Katherine Huggins, Mirada Staff

Tragic instances of gun violence have sparked mass efforts of youth activists hoping to inspire reform.

As a part of this wave of student activism, Six Civitas students traveled to the Capitol on May 17 to speak during “Youth Speaking Out Against Gun Violence,” a program sponsored by assembly member Reginald Byron Jones-Sawyer Sr.

As the Chair of the Public Safety Committee of the State Assembly, Jones-Sawyer explained the importance of involving youth in policy making.

“The best thinkers and the best dialogues I’ve ever had on my issues are from people under 18 years old,” Jones-Sawyer. “You’re not trying to be on TV, you’re not trying to get publicity, you’re not trying to get a job. This is real activism.”

The event began with a press conference on the south steps of the Capitol.

Over a hundred students from different schools across the Northern California area stood behind speakers with signs that said “We are the change.”

One of the five press conference speakers was senior Sam Macriss, who delivered a speech on the importance of ensuring safety at schools.

“It should just be the norm that when we go to school we are not afraid that we will become another statistic in the face of gun violence,” Macriss said. “We shouldn’t be afraid that when we go to school we could go home in a body bag instead of in our school sweatshirt.”

In a plea to legislators to advocate for stricter gun laws, Macriss said, “It is your job to change legislation, that’s why you were elected in the first place.”

She finished by saying that if legislators fail to change laws, our generation will.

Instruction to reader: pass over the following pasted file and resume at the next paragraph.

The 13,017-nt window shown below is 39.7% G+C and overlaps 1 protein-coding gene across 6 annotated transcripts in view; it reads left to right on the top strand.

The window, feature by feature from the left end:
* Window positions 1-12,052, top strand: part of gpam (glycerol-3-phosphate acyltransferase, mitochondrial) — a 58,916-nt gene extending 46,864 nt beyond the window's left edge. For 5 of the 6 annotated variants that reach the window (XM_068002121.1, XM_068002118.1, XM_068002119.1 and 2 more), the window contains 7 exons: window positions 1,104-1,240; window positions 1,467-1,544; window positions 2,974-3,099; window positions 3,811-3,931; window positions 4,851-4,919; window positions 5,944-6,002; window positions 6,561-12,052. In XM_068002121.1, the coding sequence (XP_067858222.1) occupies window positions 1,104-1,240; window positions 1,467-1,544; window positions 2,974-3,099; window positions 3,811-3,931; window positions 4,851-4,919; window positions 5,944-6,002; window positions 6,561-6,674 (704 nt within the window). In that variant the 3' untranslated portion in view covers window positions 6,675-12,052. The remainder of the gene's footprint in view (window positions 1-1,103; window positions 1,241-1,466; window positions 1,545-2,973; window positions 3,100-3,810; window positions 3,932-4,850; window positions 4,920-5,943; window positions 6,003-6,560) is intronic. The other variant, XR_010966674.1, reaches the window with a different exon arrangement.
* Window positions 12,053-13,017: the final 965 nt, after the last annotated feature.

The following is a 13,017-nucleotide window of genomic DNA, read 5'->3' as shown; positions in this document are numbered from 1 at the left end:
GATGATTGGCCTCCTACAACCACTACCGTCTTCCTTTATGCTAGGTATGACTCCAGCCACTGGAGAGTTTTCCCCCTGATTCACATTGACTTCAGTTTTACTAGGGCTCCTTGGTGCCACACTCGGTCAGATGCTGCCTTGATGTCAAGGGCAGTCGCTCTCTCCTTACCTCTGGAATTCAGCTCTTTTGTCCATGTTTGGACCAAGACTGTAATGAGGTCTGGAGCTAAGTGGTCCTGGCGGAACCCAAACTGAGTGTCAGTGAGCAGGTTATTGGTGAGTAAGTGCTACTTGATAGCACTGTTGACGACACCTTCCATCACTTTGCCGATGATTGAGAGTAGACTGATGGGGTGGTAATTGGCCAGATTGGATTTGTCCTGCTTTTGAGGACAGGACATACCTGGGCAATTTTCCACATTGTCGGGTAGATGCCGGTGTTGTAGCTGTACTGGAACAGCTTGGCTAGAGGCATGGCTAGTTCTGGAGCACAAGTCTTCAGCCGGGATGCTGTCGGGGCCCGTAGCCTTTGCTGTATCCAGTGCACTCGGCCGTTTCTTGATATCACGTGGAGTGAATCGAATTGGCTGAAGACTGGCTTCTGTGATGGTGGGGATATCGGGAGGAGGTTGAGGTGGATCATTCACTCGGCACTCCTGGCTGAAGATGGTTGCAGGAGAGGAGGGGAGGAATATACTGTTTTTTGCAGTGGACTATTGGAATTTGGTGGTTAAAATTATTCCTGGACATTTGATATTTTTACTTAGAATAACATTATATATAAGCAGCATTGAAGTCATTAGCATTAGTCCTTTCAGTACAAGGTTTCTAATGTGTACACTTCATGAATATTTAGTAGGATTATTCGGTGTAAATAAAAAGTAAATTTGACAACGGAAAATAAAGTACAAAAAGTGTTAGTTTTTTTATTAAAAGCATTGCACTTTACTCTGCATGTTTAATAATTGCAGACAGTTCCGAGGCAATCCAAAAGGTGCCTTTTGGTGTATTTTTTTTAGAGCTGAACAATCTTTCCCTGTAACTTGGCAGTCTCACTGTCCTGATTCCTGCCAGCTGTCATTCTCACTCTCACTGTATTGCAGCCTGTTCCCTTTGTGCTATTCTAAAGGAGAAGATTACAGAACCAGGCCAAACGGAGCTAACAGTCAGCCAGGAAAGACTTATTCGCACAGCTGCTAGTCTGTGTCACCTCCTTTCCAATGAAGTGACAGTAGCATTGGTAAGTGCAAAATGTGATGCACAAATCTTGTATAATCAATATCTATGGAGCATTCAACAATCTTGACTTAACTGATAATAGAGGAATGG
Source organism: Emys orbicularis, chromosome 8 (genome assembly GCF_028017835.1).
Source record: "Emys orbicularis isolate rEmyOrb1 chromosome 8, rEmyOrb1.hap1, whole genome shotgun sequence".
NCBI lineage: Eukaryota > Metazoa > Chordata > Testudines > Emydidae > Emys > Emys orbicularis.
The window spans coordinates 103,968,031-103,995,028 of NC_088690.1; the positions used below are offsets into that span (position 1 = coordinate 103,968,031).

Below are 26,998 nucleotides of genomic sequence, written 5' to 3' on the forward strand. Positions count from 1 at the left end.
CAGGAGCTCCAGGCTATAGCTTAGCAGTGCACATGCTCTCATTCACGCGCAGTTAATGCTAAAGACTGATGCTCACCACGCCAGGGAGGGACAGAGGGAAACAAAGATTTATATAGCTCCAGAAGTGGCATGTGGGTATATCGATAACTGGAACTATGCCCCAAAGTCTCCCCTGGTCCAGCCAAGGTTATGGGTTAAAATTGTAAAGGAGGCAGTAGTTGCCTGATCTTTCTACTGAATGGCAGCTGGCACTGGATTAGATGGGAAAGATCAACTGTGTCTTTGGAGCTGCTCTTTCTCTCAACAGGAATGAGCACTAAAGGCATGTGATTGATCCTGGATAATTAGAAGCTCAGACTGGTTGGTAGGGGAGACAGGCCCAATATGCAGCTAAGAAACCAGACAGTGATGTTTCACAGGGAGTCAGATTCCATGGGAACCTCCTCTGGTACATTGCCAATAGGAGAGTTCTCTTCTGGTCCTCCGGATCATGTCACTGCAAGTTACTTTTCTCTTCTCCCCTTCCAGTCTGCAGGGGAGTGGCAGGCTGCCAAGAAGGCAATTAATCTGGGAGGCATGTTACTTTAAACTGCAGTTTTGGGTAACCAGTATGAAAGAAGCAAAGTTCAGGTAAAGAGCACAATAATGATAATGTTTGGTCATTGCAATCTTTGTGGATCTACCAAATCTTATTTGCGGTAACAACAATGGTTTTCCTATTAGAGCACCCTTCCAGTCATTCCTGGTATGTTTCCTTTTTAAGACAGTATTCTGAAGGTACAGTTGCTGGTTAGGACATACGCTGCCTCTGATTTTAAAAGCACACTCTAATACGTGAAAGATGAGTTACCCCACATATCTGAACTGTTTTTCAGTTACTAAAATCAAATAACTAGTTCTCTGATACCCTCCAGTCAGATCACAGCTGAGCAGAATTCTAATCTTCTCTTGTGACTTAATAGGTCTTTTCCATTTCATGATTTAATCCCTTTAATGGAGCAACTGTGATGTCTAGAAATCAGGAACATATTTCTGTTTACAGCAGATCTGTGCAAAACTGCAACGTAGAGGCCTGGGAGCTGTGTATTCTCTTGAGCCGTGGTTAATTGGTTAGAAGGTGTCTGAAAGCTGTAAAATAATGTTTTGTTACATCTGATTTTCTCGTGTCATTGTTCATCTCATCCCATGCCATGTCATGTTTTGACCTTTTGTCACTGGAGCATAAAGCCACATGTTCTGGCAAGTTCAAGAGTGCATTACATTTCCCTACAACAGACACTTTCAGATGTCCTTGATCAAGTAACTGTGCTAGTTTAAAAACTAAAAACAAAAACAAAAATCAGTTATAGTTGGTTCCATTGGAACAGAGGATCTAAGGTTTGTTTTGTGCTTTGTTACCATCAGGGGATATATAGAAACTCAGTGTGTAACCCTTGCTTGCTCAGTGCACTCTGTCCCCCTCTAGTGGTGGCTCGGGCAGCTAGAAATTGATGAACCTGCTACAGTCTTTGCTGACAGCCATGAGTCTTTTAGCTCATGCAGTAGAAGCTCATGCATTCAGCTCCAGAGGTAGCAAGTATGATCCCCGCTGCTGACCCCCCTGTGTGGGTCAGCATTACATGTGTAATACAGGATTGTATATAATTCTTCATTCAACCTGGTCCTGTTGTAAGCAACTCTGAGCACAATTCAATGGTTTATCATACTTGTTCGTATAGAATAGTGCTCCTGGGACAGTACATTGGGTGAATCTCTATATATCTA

“This is the first year that I’ll be able to vote in a primary or national election,” Macriss said. “I guarantee that when I vote, and the students who are like me who turned 18 this year, we will not be voting for representatives who are anything but committed our safety in schools a number one priority.”

At the press conference, assembly member Wendy Carillo also took a moment to speak out about her stance on gun violence.

“Twenty weeks into 2018 there have already been 21 school shootings,” Carillo said. “We need more than just thoughts and prayers and that is why we are here to take action.”

Carillo pointed out that “young people and low-income communities have faced the challenge of gun violence for decades, so this is not anything new.”

The demonstration then changed to an informal panel of students who voiced their opinions and concerns to Jones-Sawyer and was followed by an open forum for students’ comments and questions.

Two of the panelists were seniors Brittney Desselle and Audrey Tachiera.

Desselle advocated against arming teachers and for better mental health care.

“Taking care of a weapon and balancing students could lead to an accident that can’t be prevented,” Desselle said. “After all the pain and suffering this country has gone through, it’s time to take a step towards positive change.”

Tachiera remarked on the absurdness of some of the proposed solutions to school shooters, including throwing rocks at gunmen.

“While some ideas have more validity than others, all of them place responsibility of safety on the school districts, teacher, parents and students,” Tachiera said. “It is not the responsibility of children to attack gunmen with rocks or run at them in times of crisis. It is the responsibility of the government to protect its citizens.”

Civitas freshman Ryan Cervinka then voiced his worry about the lack of a codified system of emergency drills in schools.

Thanks to Cervinka’s question, Sawyer-Jones is now considering making a law about “across-the-board protocol for drills in schools for school shooters.”

Jones-Sawyer felt inspired by the students’ passion and desire for change.

“I don’t think you guys realize ten years from now, you’ll be able to say you were there from when it started,” Jones-Sawyer said. “When they write history, you will be able to say you were a part of it.”